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[doi 10.1109_icelmach.2012.6349866] Prieto, D.; Daguse, B.; Dessante, P.; Vidal, P.; Vannier, J.-C. -- [IEEE 2012 XXth International Conference on Electrical Machines (ICEM) - Marseille, France (2012.09.2-20.pdf

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Φ ΦΦ Φ Abstract -- This paper presents the design of Synchronous Reluctance Motors (SynRM) with four flux-barriers. The study is focused on the use of ferrite magnets into flux- barriers and its impact on average torque, torque ripple and power factor. The analysis uses Finite Element Method (FEM) for different pole pair numbers in order to choose an efficient structure. Index Terms—Electric motors, Permanent magnet motors, Power factor, Torque ripple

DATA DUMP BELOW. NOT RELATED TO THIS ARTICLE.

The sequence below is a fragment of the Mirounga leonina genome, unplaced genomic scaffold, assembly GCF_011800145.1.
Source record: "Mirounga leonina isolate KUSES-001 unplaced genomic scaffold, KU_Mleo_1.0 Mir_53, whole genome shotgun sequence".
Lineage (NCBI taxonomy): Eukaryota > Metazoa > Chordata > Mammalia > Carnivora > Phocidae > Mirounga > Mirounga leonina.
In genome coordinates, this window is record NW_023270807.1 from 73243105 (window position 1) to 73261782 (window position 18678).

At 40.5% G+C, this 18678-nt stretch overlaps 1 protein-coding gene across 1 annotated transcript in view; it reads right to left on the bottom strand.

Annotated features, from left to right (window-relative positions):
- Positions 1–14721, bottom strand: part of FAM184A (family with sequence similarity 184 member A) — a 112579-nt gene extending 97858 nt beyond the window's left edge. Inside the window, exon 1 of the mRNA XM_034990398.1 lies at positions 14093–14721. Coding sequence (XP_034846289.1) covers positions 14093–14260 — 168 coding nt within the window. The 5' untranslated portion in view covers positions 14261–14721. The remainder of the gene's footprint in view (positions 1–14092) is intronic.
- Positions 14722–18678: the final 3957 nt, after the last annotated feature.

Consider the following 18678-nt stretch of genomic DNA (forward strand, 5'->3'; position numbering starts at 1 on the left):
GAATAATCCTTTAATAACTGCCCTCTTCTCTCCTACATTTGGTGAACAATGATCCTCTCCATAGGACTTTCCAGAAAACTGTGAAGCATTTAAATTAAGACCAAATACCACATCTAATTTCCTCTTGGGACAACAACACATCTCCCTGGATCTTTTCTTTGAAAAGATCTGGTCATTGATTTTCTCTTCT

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    ΦΦΦΦ  Abstract -- This paper presents the design of Synchronous Reluctance Motors (SynRM) with four flux-barriers. The study is focused on the use of ferrite magnets into flux-barriers and its impact on average torque, torque ripple and power factor. The analysis uses Finite Element Method (FEM) for different pole pair numbers in order to choose an efficient structure.  Index Terms —Electric motors, Permanent magnet motors, Power factor, Torque ripple, Synchronous reluctance machines. I. N OMENCLATURE   d q ii ,  : stator electromagnetic current magnitudes d q V V  ,  : stator electromagnetic voltage magnitudes d q  ΦΦ ,  : stator flux linkage d q  L L ,  : quadrature and direct axis inductances  p  : pole pair number α   : current angle II. I NTRODUCTION  ermanent magnet synchronous motors are known for their electromagnetic performances and their compact size. Rare earths like NdFeB are the kind of material usually used for permanent magnets, but now their cost is incremented and therefore the machine becomes more expensive. A usual solution is the replacement of the motor by a synchronous reluctance motor which is used in industrial applications and has a good torque-density [1]. The torque is produced by the saliency of rotor. Several investigators have compared performances of synchronous reluctance motors and induction motors [1]-[4]. Common drawbacks of such motors are the low power factor and the high torque ripple [5]. In [6] a formula is deduced for calculating the power factor and its behavior versus the saliency ratio (  L q  /   L d  ). To improve performances of synchronous reluctance motor, we must design a rotor with a large inductance difference (  L q -L d  ) and a large saliency ratio (  L q  /   L d  ) [7]. Fig. 1(a) shows a transversally laminated rotor, it is also called multiple-flux barrier rotor. The interest of that rotor Dany Prieto is with the Ecole Supérieure d’Electricité, F-91192 Gif sur Yvette CEDEX, France (e-mail: dany.prieto@supelec.fr). Benjamin Dagusé is with the Ecole Supérieure d’Electricité, F-91192 Gif sur Yvette CEDEX, France (e-mail: benjamin.daguse@supelec.fr). Philippe Dessante is with the Ecole Supérieure d’Electricité, F-91192 Gif sur Yvette CEDEX, France (e-mail: philippe.dessante@supelec.fr). Pierre Vidal is with the Ecole Supérieure d’Electricité, F-91192 Gif sur Yvette CEDEX, France (e-mail: pierre.vidal@supelec.fr). Jean-Claude Vannier is with the Ecole Supérieure d’Electricité, F-91192 Gif sur Yvette CEDEX, France (e-mail: jean-claude.vannier@supelec.fr). is its high saliency ratio. The barriers limit the d-axis flux without obstructing the q-axis flux. We will call this motor “SynRM”. If permanent magnets are inserted into the flux-barriers of SynRM rotor, Fig. 1(b), the torque-density and power factor of SynRM can be increased [8]. The magnet flux is lower than that produced by stator excitation. This structure is called Permanent Magnet Assisted Synchronous Reluctance Motor (PMA-SynRM). (a) SynRM (b) PMA-SynRM Fig. 1. Sketch of (a) a synchronous reluctance motor and (b) permanent magnet assisted synchronous reluctance motor This paper proposes the use of ferrite permanent magnets. This material is another alternative and the paper aims to assess the impact of these magnets on the synchronous reluctance motors. It studies a methodology to compare the performances (average torque, torque ripple and power factor) of the SynRM and the PMA-SynRM for different pole pair number with a same stator imposed for all structures. The assumption adopted here, is to use the same geometry (flux-barriers thickness and opening angles of flux-barriers) and same volume of magnets for all PMA-SynRM structures treated in order to keep same price at the rotor. III. M ATHEMATICAL M ODEL  The compared structures are a Synchronous Reluctance Motor (SynRM) and a Permanent Magnet Assisted Synchronous Reluctance Motor (PMA-SynRM), both with the same number of flux-barriers per pole, the pole pair number being a parameter.  A. Axis d-q The d-q reference frame is shown in Fig. 2. The d-axis is aligned with the permanent magnet flux of the PMA-SynRM, and the same convention is used for the SRM. Effect of Magnets on Average Torque and Power   Factor   of    Synchronous   Reluctance   Motors D. Prieto, B. Dagusé, P. Dessante, P. Vidal, J.-C. Vannier   P 978-1-4673-0142-8/12/$26.00 ©2012 IEEE 213   Fig. 2. Sketch of d-q reference frame  B. Mathematical model of SynRM The Park’s equations for a synchronous reluctance machine are expressed by [6]: qsdt d d d isr d v  Φ−Φ+=  ω   (1) d sdt qd qisr qv  Φ+Φ+=  ω   (2) In steady-state the currents, i d   and i q , are constant, so the derivative of flux, Φ  d   and Φ  q , is zero. The equations (1) and (2) lead to equation (3). q I q jX d  I d  jX  I s RV   ++=  (3) The equivalent electrical phasor diagram is depicted in Fig. 3. This diagram shows the low power factor of synchronous reluctance motors. Fig. 3. Electrical phasor diagram of SynRM. α  is the current angle, δ  is the torque angle, ϕ   is the phase angle Equations (4) and (5) give the SynRM torque. It depends on the large difference between L d  and L q . )(23 d iqqid  pT   Φ−Φ=  (4) ( )  ( )  −= d iqiq Lqid id  L pT  23 (5) C. Mathematical model of PMA-SynRM By inserting permanent magnets into the flux-barriers of SynRM rotor, the magnet flux linkage is in the d-axis flux path. So the flux linkage expressions become: ad id  Ld   Φ+=Φ  (6) qiq Lq =Φ  (7) Equation (8) gives the torque of a PMA-SynRM. It increases with the magnet flux linkage. ( )  ( ) { } d iqiq Lqiad id  L pT   −Φ+= 23 (8) The equivalent electrical phasor diagram is represented on Fig. 4, where  E   is the electromotive force produced by the permanent magnets. It shows the improvement of power factor with the insertion of permanent magnets. Fig. 4. Electrical phasor diagram of PMA-SynRM, α  is the current angle, δ  is the torque angle, ϕ  is the phase angle IV. R EQUIREMENTS  Motor’s characteristics are reported in Table I. The stator is the same as that of an industrial motor. The magnets are ferrite type and the amount of magnets is the same for all designed motors. The pole pair number is the parameter to be defined in order to have an efficient structure. TABLE   I R EQUIREMENTS OF S YNCHRONOUS R ELUCTANCE M OTOR  Quantity Value Power [kW] 630 Speed [rpm] 1 500 External diameter [mm] 600 Inner stator diameter [mm] 425 Shaft diameter [mm] 180 Air gap [mm] 1.5 Number of slots 72 V. A NALYSIS  The analysis uses Finite Element Method (FEM).  A. PMA-SynRM Structures In a first approach, if we increase the number of flux-barriers, the flux in the d-axis decreases, consequently it is possible to get a higher value for the reluctance torque. But if we think of increasing the pole pair number, the size of a pole becomes smaller, so it generates a geometric constraint. Fig. 5 shows PMA-SynRM structures. The study compares four structures with: 2, 3, 4 and 6 pole pair numbers. For this paper we choose four flux-barriers per pole for all motors, the structure with  p =6 is almost geometric limit. All motor structures have the same stator because it is imposed. All flux-barriers have the same thickness. The opening angles of flux-barriers are uniform d-axis q-axis I I q  I d   jX d I d   jX q I q  R s I V δ   α   ϕ   d-axis q-axis I I q  I d   jX d I d   jX q I q  R s I V δ   α   ϕ   E 214    and the magnets have the same thickness as the barriers, Fig. 6. (a) (b) (c) (d) Fig. 5. Structure motor (a) 2 pole pairs (b) 3 pole pairs (c) 4 pole pairs (d) 6 pole pairs Fig. 6. Flux-barriers Geometry    B. Calculation Method For each structure we set a current angle for the calculation of average torque, torque ripple and power factor. Fig. 7 shows the torque behaviors versus rotor position for an electrical period for a PMA-SynRM four pole pairs and a current angle α =50°. The periodicity for the torque calculation is equal to the sixth part of the electrical period, so the average torque and torque ripple will be calculated on T  e  /6  . It is shown in Fig. 8 and in the equations (9) and (10). Fig. 7. Torque versus rotor position – PMA-SynRM, p=4 and α =50°   Fig. 8. Torque versus rotor position on Te/6– PMA-SynRM, p=4 and α =50° Average torque: )( T meanaveT   =  (9) Torque ripple: aveT T T rippleT  )min()max(  −=  (10) Fig. 9 shows the flowchart on the power factor computation process. First we compute the flux vector Φ  abc  for each phase, then Φ  dq  is obtained with Park’s transformation. The voltage vector and the torque angle δ  are computed from Φ  dq . Fig. 9. Power factor computation flowchart VI. R ESULTS  All simulations are carried out with the same current equivalent to maximal thermal current in one slot. For each current angle, the average torque, the torque ripple and the power factor are computed. The gap between SynRM and PMA-SynRM is expressed with the expression (11). %100)()()( )(  ×−= SynRM  X SynRM  X SynRM PMA X  X Gap  (11)  A. Average torque comparison Fig. 10 and Fig. 11 show respectively the SynRM and the PMA-SynRM average torque ( T  ave ) versus current angle ( α ) for each value of pole pairs. Table II gives the values of maximum average torque and their optimal current angle for each pole pair number. It also shows the impact of magnets on average torque. The increase percentage is between 34 and 45%. The best results are for the PMA-SynRM with 3 and 4 pole pair number. For the PMA-SynRM with  p =4, the maximum average torque is 4257N.m 󰁆󰁅󰁍   󰁃󰁯󰁭󰁰󰁵󰁴󰁡󰁴󰁩󰁯󰁮 󰁛 Φ 󰁡󰁢󰁣 󰁝   󰁐󰁡󰁲󰁫 󰁴󰁲󰁡󰁮󰁳󰁦󰁯󰁲󰁭󰁡󰁴󰁩󰁯󰁮   󰁛 Φ 󰁤󰁱 󰁝󰀽󰁛󰁐󰁝󰁛 Φ 󰁡󰁢󰁣 󰁝   󰁃󰁯󰁭󰁰󰁵󰁴󰁡󰁴󰁩󰁯󰁮   󰁛󰁖 󰁤󰁱 󰁝 󰁡󰁮󰁤 δ   󰁃󰁯󰁳 ϕ 󰀽󰁣󰁯󰁳 󰀨δ 󰀭 α󰀩   215    and its optimal current angle is 50°. PMA-SynRM with  p =3 also has a good maximum average torque and its optimum current angle, α = 58°, is slightly higher than that of the four pole pairs PMA-SynRM. Therefore structures PMA-SynRM  p =3 and  p =4 have a good operation range. PMA-SynRM with  p =2 has a high optimal current angle, α =60°, however it presents a low average torque. Fig. 10. Average torque versus current angle, SynRM. Fig. 11. Average torque versus current angle, PMA-SynRM TABLE   II I MPACT OF THE N UMBER OF P OLE P AIRS  Structure Quantity 2 3 4 6 SynRM T ave_max (N.m) 2160 3162 3146 2206 α opt  (°) 70 60 54 50 PMA-SynRM T ave_max (N.m) 3083 4224 4257 3208 α opt  (°) 66 58 50 46 Gap (%) 43 34 35 45 The torque for the structures with  p =2 is penalized because of saturation in stator especially the yoke, therefore the stator lamination consumes amperes-turns. Increasing the number of pole pairs produces a decrease in the airgap flux density and therefore the stator yoke is less saturated. It is possible to increase the number of pole pairs to reduce the yoke magnetic saturation and the magnetomotive force (MMF) is also diminished in consequence, to restore the expected value of the torque. But as shown in Fig. 10 and 11, the torque of the structures with  p =6 is lower than those of the p=4 because flux-barriers are beginning to take more space (Fig. 5d) and hamper the flux passage, so the flux decreases and torque also.  B. Torque ripple comparison Fig. 12 and Fig. 13 show respectively for the SynRM and the PMA-SynRM, the torque ripple ( T  ripple ) versus current angle ( α ) for each value of pole pairs. Table III gives the values of minimum torque ripple and their optimal current angle. The percentage of reduction is between 2 and 40%. It is evident that PMA-SynRM with  p =4 has a low torque ripple for current angle between 10° and 65°. PMA-SynRM with  p =2 has around 15% of torque ripple for a current angle between 20° and 65°, these percentages are quite satisfactory. On the other side, PMA-SynRM structure with three pole pairs has the values of torque ripple around 25%. PMA-SynRM with  p =6 has a low torque ripple, but this value is for a small range around 36°. Fig. 12. Torque ripple versus current angle, SynRM Fig. 13. Torque ripple versus current angle, PMA-SynRM TABLE   III I MPACT OF THE N UMBER OF P OLE P AIRS  Structure Quantity 2 3 4 6 SynRM T ripple_min (%) 13.69 26.39 7.37 21.14 α  (°) 48 30 44 20 PMA-SynRM T ripple_min (%) 13.47 22.10 6.67 12.68 α  (°) 54 44 42 36 Gap (%) -2 -16 -9 -40 C. Power factor Fig. 14 and Fig. 15 show respectively for the SynRM and the PMA-SynRM, the power factor ( cos ϕ  ) versus current angle ( α ) for each value of pole pair. Table IV gives the values of maximum power factor and their optimal current angle. All PMA-SynRM structures have improved power factor with the addition of permanent magnets. The percentage of increase is between 40 and 56%. PMA-SynRM with  p =2, 3, and 4 have the best results; the power 216